Analysis of ciliary function for assessment of patients suspected of primary ciliary dyskinesia (PCD) and for research studies of respiratory and ependymal cilia requires assessment of both ciliary beat pattern and beat frequency. While direct measurement of beat frequency from high-speed video recordings is the most accurate and reproducible technique it is extremely time consuming. The aim of this study was to develop a freely available automated method of ciliary beat frequency analysis from digital video (AVI) files that runs on open-source software (ImageJ) coupled to Microsoft Excel, and to validate this by comparison to the direct measuring high-speed video recordings of respiratory and ependymal cilia. These models allowed comparison to cilia beating between 3 and 52 Hz.
Digital video files of motile ciliated ependymal (frequency range 34 to 52 Hz) and respiratory epithelial cells (frequency 3 to 18 Hz) were captured using a high-speed digital video recorder. To cover the range above between 18 and 37 Hz the frequency of ependymal cilia were slowed by the addition of the pneumococcal toxin pneumolysin. Measurements made directly by timing a given number of individual ciliary beat cycles were compared with those obtained using the automated ciliaFA system.
The overall mean difference (± SD) between the ciliaFA and direct measurement high-speed digital imaging methods was −0.05 ± 1.25 Hz, the correlation coefficient was shown to be 0.991 and the Bland-Altman limits of agreement were from −1.99 to 1.49 Hz for respiratory and from −2.55 to 3.25 Hz for ependymal cilia.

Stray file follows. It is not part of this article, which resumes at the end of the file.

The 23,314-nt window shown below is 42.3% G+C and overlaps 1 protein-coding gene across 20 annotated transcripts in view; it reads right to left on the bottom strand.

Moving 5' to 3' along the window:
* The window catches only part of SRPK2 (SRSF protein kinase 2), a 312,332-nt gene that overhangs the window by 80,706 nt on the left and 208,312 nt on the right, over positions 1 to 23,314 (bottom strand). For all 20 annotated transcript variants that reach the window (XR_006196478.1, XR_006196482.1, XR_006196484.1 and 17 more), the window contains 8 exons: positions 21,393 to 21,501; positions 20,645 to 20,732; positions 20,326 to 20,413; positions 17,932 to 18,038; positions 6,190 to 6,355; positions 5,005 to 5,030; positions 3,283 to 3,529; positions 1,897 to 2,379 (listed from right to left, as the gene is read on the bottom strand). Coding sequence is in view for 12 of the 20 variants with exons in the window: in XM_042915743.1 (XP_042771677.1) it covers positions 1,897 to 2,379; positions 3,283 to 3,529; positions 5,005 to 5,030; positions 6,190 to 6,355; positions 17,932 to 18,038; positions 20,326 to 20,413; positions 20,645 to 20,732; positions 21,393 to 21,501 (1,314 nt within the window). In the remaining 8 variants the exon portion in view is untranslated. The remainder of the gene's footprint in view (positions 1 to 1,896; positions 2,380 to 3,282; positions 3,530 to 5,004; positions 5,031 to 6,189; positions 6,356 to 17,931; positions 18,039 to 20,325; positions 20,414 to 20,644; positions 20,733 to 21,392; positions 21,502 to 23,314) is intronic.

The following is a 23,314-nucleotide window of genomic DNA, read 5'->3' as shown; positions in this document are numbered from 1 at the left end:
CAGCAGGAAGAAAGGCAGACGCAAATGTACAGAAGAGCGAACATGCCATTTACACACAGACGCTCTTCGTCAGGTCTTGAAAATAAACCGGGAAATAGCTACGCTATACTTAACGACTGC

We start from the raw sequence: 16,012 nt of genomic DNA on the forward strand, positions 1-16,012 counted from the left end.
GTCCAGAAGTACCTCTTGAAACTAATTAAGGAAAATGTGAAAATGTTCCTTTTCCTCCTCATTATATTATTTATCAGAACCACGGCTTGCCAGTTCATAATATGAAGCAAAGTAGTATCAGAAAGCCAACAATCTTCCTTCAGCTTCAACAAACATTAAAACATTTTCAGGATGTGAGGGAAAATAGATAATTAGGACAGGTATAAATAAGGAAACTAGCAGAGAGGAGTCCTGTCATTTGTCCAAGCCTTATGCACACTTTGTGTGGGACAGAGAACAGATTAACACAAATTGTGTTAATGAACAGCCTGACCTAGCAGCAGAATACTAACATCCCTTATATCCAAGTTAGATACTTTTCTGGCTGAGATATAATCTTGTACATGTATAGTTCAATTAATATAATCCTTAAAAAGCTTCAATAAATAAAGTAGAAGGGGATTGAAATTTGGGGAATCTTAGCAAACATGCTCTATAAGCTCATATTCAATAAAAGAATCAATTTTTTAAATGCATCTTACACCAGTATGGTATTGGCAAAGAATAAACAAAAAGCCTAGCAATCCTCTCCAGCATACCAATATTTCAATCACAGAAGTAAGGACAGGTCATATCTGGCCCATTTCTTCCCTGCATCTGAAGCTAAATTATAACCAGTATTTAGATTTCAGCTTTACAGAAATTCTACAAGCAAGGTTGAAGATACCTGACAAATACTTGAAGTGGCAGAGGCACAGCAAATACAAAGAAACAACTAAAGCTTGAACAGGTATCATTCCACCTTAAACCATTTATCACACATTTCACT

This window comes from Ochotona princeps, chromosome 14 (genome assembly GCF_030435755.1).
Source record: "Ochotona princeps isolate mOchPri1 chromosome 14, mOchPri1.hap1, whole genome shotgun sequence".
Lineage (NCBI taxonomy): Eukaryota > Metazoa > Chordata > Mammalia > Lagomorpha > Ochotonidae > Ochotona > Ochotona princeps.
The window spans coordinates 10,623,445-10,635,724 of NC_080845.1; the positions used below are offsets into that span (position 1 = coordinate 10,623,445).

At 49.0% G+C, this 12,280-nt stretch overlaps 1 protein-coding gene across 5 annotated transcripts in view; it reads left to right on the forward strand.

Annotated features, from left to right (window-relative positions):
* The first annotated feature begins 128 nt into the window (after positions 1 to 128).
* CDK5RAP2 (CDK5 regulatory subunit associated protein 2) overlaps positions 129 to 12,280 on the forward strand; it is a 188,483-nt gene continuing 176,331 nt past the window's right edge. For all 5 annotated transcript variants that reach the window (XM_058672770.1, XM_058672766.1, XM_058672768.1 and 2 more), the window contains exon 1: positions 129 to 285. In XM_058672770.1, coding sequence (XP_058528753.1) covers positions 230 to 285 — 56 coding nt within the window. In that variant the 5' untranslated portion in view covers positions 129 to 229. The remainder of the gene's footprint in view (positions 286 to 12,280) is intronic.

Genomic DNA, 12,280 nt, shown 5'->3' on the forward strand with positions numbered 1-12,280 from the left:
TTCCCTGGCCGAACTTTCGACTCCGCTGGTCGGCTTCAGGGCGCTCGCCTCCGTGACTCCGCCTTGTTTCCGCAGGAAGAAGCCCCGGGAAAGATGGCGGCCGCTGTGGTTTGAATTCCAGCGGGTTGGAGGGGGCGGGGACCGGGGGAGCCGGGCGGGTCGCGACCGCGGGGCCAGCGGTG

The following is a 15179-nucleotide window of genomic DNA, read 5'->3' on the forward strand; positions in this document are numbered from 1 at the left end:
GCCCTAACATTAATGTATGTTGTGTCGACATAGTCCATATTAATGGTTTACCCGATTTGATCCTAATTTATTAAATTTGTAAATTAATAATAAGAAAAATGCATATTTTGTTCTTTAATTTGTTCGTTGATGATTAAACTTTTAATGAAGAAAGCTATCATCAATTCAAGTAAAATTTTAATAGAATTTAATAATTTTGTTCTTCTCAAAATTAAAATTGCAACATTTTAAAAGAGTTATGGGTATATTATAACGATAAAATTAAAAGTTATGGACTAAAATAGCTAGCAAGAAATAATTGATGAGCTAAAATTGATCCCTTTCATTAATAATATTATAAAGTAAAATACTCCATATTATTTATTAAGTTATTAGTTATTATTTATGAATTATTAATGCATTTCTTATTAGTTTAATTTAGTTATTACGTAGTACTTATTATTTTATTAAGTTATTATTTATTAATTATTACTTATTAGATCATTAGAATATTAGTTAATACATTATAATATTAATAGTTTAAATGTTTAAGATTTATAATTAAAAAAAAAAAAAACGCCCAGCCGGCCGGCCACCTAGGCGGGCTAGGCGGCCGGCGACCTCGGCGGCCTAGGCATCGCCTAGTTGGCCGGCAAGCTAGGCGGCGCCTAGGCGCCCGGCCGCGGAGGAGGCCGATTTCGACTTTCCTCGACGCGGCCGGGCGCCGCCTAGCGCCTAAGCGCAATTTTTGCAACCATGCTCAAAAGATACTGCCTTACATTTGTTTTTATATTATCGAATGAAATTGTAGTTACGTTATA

A plugin for ImageJ was developed that extracts pixel intensities and performs fast Fourier transformation (FFT) using Microsoft Excel. The ciliaFA software allowed automated, high throughput measurement of respiratory and ependymal ciliary beat frequency (range 3 to 52 Hz) and avoids operator error due to selection bias. We have included free access to the ciliaFA plugin and installation instructions in Additional file 1 accompanying this manuscript that other researchers may use.
In the human respiratory tract cilia beat in a coordinated fashion at a frequency of approximately 10 to 14 Hz, propelling mucus towards the pharynx where it is swallowed . This process is known as mucociliary clearance (MCC). In the brain, ependymal cilia beat at a frequency of around 40 Hz, moving cerebrospinal fluid (CSF) close to the ventricular wall. Many factors, including inherited ciliary defects in primary ciliary dyskinesia (PCD), temperature, pH, viscosity and exposure to bacterial and viral pathogens have been shown affect ciliary function [2–5]. Recent studies have shown that assessment of both ciliary beat pattern and frequency are essential as cilia may beat in a dyskinetic fashion while maintaining their normal beat frequency [5–7]. The most accurate method for determining ciliary beat frequency, particularly at high beat frequencies is by directly timing a given number of individual ciliary beat cycles from slow-motion playback of high-speed video files . However, this is extremely time consuming and automated methods designed to rapidly measure beat frequency from high-speed video recordings are needed [8–10].